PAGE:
Dr. Jason Graboski of Rutgers University says that the states on the front lines, such as NJ, NY, MD and those in New England can benefit from the lessons learned by MI, OH, IN and PA. He shared with us information from the New Jersey EAB webpage that both informs residents and tracks EAB sitings across the state.  New York also has an EAB website with reference maps. In addition, there is a national Emerald Ash Borer Information Network with detailed information for the entire U.S.

About the Author: Marcia is with EPA’s Center of Expertise for School IPM in Dallas, Texas. She holds a PhD in Environmental Management from Montclair State University along with degrees in Biology, Environmental Design, Landscape Architecture, and Instruction and Curriculum. Marcia was formerly with the EPA Region 2 Pesticides Program and has been a professor of Earth and Environmental Studies, Geology, and Oceanography at several universities.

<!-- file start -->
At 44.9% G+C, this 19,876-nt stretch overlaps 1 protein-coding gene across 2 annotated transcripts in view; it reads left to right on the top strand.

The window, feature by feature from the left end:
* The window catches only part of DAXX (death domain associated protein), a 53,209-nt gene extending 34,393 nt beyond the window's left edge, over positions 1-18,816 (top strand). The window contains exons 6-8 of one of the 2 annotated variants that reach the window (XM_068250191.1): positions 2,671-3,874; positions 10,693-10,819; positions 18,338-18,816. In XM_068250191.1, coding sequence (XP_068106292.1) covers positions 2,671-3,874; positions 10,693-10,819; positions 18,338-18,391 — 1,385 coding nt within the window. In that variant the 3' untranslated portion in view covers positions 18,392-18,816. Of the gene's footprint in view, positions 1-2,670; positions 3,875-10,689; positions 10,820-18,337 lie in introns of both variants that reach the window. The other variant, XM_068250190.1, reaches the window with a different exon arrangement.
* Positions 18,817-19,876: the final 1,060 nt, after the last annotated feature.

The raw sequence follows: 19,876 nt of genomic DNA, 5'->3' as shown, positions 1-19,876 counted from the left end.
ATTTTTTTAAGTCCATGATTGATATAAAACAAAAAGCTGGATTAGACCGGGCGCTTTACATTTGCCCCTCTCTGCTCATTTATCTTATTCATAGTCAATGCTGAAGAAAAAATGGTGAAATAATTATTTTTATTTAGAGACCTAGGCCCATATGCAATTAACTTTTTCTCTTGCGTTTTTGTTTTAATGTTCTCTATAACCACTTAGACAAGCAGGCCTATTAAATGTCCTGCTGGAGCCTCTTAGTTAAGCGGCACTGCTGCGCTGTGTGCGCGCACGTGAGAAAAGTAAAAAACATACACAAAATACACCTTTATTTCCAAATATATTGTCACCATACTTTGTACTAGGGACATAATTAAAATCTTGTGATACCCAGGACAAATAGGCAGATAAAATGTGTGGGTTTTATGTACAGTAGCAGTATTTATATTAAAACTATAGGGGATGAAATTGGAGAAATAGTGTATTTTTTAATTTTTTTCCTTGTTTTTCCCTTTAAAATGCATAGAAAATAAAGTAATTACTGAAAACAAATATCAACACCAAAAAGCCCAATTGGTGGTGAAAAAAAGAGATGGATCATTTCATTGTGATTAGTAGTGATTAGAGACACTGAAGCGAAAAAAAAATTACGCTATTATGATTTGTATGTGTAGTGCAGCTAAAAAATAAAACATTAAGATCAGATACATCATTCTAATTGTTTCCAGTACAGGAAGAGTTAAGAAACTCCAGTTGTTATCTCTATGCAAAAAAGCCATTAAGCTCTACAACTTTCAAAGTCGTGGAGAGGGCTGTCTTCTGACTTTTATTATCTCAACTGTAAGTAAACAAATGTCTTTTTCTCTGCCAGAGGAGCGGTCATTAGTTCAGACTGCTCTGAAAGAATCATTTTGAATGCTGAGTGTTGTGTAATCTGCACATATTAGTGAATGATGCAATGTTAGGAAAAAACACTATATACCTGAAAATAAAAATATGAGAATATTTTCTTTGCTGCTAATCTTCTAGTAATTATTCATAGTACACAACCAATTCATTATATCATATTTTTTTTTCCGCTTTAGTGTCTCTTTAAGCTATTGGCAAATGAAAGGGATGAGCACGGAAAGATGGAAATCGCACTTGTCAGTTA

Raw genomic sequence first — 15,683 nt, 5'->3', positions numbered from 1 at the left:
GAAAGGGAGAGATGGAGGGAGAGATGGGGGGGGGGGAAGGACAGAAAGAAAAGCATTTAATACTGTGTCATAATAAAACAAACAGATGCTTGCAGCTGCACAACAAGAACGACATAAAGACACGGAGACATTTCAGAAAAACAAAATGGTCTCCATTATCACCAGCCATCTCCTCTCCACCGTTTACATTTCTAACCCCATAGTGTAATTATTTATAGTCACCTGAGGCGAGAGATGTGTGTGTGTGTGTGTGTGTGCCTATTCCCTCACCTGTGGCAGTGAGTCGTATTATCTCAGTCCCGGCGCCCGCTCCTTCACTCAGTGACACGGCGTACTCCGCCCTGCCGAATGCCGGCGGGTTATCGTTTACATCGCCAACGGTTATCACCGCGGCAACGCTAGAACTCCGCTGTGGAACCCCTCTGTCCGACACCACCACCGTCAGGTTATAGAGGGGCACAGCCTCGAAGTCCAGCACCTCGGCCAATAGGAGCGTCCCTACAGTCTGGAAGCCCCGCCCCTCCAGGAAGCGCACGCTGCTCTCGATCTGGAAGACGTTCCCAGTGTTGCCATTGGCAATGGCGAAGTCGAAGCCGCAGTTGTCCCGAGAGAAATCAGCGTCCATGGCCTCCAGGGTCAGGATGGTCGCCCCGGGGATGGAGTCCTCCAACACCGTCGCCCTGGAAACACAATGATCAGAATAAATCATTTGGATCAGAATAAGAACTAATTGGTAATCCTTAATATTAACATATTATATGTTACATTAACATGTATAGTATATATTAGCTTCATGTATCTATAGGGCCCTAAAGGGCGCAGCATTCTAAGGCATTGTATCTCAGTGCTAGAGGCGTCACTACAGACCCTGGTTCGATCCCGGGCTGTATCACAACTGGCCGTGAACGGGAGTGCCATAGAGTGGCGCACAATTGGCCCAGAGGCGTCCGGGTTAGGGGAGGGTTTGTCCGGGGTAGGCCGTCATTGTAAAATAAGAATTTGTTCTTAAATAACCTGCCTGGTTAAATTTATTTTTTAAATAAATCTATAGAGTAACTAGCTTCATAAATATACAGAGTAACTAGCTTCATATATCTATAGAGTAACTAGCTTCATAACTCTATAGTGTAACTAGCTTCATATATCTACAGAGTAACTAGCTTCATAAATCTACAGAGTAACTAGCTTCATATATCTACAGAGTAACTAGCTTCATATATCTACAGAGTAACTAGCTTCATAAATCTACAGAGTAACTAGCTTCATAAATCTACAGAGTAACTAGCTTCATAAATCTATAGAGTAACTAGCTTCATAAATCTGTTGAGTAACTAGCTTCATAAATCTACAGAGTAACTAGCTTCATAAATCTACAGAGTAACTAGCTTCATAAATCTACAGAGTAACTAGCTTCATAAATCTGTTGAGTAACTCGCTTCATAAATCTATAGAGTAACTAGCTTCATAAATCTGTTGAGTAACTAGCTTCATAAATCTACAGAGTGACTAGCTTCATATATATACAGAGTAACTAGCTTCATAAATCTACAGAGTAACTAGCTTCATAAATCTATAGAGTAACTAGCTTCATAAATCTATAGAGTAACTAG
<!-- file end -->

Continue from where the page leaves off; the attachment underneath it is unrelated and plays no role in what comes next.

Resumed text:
Editor's Note: The opinions expressed here are those of the author. They do not reflect EPA policy, endorsement, or action, and EPA does not verify the accuracy or science of the contents of the blog.

Please share this post. However, please don't change the title or the content. If you do make changes, don't attribute the edited title or content to EPA or the author.